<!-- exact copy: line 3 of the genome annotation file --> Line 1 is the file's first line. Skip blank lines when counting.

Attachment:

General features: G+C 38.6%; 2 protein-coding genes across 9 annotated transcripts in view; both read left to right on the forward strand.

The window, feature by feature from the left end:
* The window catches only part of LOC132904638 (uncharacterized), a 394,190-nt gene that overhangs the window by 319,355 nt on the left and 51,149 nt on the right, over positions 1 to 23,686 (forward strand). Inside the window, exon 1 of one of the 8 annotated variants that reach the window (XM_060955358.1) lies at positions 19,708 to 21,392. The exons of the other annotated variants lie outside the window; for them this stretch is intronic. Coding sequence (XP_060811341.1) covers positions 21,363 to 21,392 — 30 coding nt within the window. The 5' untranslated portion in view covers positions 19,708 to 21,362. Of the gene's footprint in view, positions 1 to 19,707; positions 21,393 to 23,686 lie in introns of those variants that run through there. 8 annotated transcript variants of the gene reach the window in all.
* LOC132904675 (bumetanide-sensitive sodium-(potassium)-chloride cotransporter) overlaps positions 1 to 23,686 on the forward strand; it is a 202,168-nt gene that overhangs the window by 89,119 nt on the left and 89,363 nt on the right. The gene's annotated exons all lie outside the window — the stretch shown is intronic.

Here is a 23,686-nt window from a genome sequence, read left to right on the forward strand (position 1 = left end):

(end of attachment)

* The window catches only part of LOC132904638 (uncharacterized), a 394,190-nt gene that overhangs the window by 319,355 nt on the left and 51,149 nt on the right, over positions 1 to 23,686 (forward strand). Inside the window, exon 1 of one of the 8 annotated variants that reach the window (XM_060955358.1) lies at positions 19,708 to 21,392. The exons of the other annotated variants lie outside the window; for them this stretch is intronic. Coding sequence (XP_060811341.1) covers positions 21,363 to 21,392 — 30 coding nt within the window. The 5' untranslated portion in view covers positions 19,708 to 21,362. Of the gene's footprint in view, positions 1 to 19,707; positions 21,393 to 23,686 lie in introns of those variants that run through there. 8 annotated transcript variants of the gene reach the window in all.